We loved it in the drink, and was pleased to see it again on the food menu, used in the Rebenada ($12) pan dulce, foie gras butter, piloncillo. So foie and butter of course are not normally associated with Mexican food - but here is where Chef Garcia's creative crucible of LA flavors is put to work - french ingredients meets mexican in a slice to haunt my dreams.  It's at once savory, earthy, sweet, creamy rich and decadent with the delicate crunch of salt crystals and caramelized sugar layer that is so thin it's not even visible (like the top of the most skillfully executed creme brulee), and soft sweet pillowy bread below.

This is one of the best bites of foie I've had in the city, and I've had a lot.  We ordered a second plate before we'd even finished the first - it was great as dessert as well, a perfect way to bookend the meal.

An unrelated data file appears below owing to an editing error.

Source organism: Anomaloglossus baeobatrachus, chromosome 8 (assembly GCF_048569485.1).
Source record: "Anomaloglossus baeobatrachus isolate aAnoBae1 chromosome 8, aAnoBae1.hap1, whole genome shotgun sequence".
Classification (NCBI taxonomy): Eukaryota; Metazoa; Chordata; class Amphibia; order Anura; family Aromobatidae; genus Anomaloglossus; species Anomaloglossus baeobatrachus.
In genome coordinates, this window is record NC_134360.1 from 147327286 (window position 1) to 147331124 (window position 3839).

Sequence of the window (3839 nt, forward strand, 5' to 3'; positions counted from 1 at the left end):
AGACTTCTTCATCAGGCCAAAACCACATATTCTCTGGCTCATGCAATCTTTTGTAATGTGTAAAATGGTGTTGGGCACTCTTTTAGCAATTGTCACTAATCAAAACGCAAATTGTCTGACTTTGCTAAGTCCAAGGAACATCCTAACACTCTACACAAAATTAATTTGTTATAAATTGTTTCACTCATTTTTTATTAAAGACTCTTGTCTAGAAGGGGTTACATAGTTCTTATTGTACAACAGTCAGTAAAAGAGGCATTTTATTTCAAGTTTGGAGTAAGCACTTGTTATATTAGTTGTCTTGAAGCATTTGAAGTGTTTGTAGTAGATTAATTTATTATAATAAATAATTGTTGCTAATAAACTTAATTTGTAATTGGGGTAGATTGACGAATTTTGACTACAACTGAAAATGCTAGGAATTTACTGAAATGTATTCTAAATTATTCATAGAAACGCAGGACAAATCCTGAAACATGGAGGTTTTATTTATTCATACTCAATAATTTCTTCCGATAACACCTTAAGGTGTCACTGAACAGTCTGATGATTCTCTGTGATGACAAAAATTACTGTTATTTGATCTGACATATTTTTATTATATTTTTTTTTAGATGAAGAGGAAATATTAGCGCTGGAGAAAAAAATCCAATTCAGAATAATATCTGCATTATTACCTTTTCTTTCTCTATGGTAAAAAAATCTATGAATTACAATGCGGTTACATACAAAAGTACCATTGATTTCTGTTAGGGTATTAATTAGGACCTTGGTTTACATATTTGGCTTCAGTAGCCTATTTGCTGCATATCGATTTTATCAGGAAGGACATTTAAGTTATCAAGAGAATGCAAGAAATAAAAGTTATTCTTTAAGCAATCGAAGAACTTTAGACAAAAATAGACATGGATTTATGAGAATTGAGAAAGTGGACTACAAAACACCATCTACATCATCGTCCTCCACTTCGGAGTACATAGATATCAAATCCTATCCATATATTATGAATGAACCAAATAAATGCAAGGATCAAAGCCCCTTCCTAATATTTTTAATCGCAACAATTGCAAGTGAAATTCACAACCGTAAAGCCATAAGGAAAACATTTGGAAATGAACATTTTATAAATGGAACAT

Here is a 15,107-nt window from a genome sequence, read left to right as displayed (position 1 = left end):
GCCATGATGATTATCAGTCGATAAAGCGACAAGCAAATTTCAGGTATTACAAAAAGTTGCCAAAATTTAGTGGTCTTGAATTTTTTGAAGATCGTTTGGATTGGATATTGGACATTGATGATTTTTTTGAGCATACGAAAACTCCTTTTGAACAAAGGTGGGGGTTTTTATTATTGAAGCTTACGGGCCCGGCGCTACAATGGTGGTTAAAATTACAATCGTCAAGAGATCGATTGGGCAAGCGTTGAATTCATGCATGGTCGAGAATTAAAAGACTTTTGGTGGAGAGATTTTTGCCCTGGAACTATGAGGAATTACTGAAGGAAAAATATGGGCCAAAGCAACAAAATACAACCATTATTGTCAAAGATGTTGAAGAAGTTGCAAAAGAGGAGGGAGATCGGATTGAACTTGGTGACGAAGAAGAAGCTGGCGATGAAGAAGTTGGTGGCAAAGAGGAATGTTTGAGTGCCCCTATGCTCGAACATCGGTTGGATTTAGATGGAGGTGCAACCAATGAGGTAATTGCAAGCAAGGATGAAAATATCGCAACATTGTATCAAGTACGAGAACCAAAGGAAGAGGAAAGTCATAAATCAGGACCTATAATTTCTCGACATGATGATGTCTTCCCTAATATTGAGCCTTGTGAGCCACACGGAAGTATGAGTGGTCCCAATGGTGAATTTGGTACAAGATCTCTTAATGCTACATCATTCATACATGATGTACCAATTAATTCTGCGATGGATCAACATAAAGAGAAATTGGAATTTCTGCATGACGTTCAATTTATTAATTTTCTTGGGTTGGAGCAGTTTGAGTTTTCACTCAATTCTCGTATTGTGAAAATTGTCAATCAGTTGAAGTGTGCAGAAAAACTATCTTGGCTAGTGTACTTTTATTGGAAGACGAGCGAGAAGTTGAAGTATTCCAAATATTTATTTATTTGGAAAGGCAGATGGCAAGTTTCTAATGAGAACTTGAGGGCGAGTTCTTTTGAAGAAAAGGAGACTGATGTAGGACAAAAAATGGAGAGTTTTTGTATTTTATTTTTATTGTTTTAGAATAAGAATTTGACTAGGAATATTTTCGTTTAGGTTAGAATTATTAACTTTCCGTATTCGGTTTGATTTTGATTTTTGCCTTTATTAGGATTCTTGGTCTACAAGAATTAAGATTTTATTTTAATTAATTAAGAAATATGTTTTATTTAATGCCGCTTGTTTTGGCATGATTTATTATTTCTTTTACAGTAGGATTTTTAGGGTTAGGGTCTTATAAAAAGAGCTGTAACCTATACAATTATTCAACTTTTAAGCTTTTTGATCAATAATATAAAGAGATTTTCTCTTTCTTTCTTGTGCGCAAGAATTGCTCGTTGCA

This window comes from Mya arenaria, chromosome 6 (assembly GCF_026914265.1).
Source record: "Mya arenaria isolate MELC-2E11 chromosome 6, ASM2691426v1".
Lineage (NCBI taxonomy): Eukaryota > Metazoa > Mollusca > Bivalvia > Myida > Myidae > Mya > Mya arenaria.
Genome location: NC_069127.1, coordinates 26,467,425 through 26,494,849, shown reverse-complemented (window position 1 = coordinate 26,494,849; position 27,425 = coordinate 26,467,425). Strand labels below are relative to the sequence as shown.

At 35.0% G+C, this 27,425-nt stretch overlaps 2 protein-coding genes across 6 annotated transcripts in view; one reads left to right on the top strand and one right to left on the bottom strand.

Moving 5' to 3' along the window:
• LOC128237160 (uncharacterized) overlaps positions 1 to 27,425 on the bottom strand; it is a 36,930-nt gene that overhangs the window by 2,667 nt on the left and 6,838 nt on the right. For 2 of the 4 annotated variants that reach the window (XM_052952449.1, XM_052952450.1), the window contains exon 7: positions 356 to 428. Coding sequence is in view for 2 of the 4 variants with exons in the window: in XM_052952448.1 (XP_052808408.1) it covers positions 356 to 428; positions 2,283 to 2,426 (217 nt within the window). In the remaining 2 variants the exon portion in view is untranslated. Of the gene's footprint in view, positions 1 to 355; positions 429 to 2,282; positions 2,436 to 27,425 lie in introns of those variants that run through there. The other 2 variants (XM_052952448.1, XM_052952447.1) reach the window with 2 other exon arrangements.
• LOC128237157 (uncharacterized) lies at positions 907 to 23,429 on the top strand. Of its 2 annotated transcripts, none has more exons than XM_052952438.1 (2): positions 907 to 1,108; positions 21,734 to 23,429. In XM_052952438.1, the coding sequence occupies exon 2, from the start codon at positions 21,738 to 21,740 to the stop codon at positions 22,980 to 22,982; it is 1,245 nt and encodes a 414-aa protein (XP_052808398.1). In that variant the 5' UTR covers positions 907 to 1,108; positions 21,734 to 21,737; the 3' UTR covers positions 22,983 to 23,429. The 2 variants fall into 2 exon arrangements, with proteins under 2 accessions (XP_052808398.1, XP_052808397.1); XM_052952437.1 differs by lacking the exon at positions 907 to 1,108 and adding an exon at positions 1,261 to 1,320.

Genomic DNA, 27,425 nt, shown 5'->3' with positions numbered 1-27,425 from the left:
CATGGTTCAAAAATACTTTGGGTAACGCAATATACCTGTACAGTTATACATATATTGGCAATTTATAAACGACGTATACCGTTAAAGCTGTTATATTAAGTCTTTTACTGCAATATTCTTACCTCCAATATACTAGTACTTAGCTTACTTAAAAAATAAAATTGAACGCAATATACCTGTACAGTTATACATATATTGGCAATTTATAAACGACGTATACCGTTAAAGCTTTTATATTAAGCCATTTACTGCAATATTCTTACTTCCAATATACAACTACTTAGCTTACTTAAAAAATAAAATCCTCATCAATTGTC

Then onto the most recognizably Mexican sections of the menu, there were a few options under Tamales, and we chose the Lamb neck, king oyster mushrooms, queso Oaxaca ($16).  Again Chef Garcia takes a very traditional dish and gives it an unexpected spin with an ingredient not normally found in Mexican cooking, but perhaps so prolific in Southern California's amazing farmers markets: the king oyster mushrooms added luscious earthy, umami flavor and juiciness to the humble tamale and balanced the bold flavored braised lamb neck.

Under the Tortillas section, we were drawn immediately to the Whipped Carnitas Fat ($7) - who can refuse pork fat with fresh beautiful blue corn tortillas?  Unfortunately though, for us, this turned out to be our least favorite, only because we are not big fans of spiciness, and the whipped carnitas fat packed an unexpected punch - we really wanted to love this but our scorched taste buds hadn't recovered enough after several glasses of fire extinguishing water to give it another try.